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How To Successfully Purchase A Rental Property Purchase


rental-property

A rental property purchase is not the same as a fix and flip project. With a fix and flip deal, you are focused on generating short term profits whereas a buy and hold rental may be in your portfolio for several years. It is essential that you know everything about your rental market, the property and all corresponding numbers prior to diving in. Just one oversight, in any of these areas, can completely change the perception of the property. The cash flow that you thought you were walking into can be quickly wiped away and you will regret your decision.

One quality rental property can instantly transform your portfolio, but you need to choose the right property. Here are five important things to consider for a successful rental property purchase.

  • Neighborhood:  There is a difference between the market and the neighborhood. The property market is the zip code and the demographics within the town, or city. In most towns’ things can change on a dime, even just a few miles apart. Blindly investing in a market can open the door to disaster. That is why you need to invest in the neighborhood. As a rental property owner, it is important to always think like a tenant. If you find the neighborhood unappealing there is a good chance that tenants will feel the same. Without a steady stream of tenants into the property you will not have the demand you desire, which will impact what you can generate for rent. You may also have problems keeping good tenants and will have constant battles with phone calls and other neighborhood related concerns. Before making an offer drive the street, and surrounding areas, at different times to day to make sure you know exactly what you are getting into.
  • Cost Of Repairs:  It is always dangerous to buy anything strictly for appreciation. This is especially the case with a rental property. Sure, the value may rise in five or ten years but there is no guarantee the market will increase. With a rental property you need to secure monthly cash flow first before looking at anything else. A significant portion of your expenses will be your payment for the loan balance and any cost of repairs. The updates you make can weigh the expense sheet down and cause you to play catch up from the first month of ownership. Additionally, while you want your property updated you will not get an equal return on your investment initially. It may take several months, even years, for your improvements to generate revenue. You need to weigh the cost of repairs and the impact it will have on your tenants, and the potential rent received, prior to making an offer. If there is too much work, the numbers won’t make sense and you will be better off passing on the property.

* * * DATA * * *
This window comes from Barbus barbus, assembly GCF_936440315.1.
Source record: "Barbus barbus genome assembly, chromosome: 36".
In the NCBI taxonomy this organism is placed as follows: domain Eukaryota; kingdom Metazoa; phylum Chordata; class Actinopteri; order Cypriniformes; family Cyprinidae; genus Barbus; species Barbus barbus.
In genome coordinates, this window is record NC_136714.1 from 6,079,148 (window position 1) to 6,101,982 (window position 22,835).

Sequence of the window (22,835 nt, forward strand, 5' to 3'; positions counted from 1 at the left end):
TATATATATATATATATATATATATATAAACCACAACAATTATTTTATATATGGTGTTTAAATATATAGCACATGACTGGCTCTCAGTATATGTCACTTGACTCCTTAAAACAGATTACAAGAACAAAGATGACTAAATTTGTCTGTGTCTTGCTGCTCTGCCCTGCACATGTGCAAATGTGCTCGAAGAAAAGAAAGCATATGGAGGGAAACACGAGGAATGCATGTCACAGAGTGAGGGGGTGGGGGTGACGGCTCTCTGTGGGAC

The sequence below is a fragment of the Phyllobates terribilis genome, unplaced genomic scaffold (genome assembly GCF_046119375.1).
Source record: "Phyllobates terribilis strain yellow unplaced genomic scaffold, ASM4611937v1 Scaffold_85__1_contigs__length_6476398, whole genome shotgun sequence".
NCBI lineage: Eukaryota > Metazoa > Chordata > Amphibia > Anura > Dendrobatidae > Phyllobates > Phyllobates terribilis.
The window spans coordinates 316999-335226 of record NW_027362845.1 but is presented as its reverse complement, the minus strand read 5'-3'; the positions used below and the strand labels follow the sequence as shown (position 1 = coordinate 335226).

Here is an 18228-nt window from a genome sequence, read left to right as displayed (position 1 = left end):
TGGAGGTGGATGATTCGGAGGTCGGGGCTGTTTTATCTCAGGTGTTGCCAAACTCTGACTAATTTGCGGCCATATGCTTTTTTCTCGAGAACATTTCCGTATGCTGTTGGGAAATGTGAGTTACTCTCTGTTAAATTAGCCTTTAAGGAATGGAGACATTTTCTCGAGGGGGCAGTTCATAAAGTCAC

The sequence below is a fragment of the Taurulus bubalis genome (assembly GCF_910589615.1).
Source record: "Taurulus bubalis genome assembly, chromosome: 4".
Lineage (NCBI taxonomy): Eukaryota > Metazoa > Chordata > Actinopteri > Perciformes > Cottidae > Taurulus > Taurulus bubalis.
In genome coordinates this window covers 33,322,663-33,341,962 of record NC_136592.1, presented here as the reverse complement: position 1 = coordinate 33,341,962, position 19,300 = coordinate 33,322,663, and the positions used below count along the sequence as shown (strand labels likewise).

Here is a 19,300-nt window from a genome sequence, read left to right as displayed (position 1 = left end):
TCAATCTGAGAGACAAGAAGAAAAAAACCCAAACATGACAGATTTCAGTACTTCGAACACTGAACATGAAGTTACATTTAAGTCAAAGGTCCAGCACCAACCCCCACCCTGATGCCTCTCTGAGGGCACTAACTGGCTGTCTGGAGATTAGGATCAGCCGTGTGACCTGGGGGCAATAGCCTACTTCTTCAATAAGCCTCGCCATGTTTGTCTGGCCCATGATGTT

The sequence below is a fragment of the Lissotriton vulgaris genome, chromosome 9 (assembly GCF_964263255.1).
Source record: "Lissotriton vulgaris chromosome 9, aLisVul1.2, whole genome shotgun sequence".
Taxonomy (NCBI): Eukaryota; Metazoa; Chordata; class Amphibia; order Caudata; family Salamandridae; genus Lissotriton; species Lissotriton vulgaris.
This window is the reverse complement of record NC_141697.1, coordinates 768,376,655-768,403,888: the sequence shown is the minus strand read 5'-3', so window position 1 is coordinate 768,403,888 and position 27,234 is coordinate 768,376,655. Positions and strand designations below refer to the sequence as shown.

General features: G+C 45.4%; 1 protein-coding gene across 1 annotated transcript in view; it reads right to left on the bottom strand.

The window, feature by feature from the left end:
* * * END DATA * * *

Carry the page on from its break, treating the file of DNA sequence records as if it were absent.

• Know Property Weaknesses:  There is no such thing as a perfect property. Even if you love where you live, there is almost always something you wish you could tweak or change, even slightly. The same is the case with a rental property. Instead of ignoring the warts with a property you are better off facing them head on. Acknowledge what is wrong with the rental, what needs to be changed and how it will impact the demand. Having a great physical property is often not enough to generate demand. If there is a lack of a yard, no off-street parking or the area is too busy renting can be a challenge. It is important to view the property as a rental and think about it from a tenant’s perspective. This doesn’t mean you can find tenants with a flawed property, but the monthly rent may not be what you anticipate.
  • Understand Bottom Line:  If you have never owned a rental property before the process appears straightforward. The amount you have left after paying your loan and other expenses is your cash flow. While this is true, there are several expense items that are often overlooked. You need to know about every dollar associated with the property before you get too far. Seemingly minor items like lawn care and snow removal add up over time. Paying the water bill may not seem like much but must be factored into the bottom line. If you make assumptions on the expenses your margin for error may be slim. Just a few minor shifts in these accounts coupled with a reduction in rent can cause your bottom line to be wiped away.
  • Management:  Who is going to manage the rental property? While it is true that most good rentals run themselves, there will always be issues from time to time. If you are a part time investor, do you work at a job where you can get up and go if the plumber needs to be let in? Are you handy enough to take care of small problems or do you need to find someone? Can you separate your personal feelings for a tenant if they are late and you need to collect rent? How you manage the property has a direct reflection on the results. There will be long stretches when you won’t do much with a rental, but you need to be prepared to immediately handle whatever comes your way.

Rental properties are a great way to find success in the real estate world. However, you must know exactly what you are getting into.

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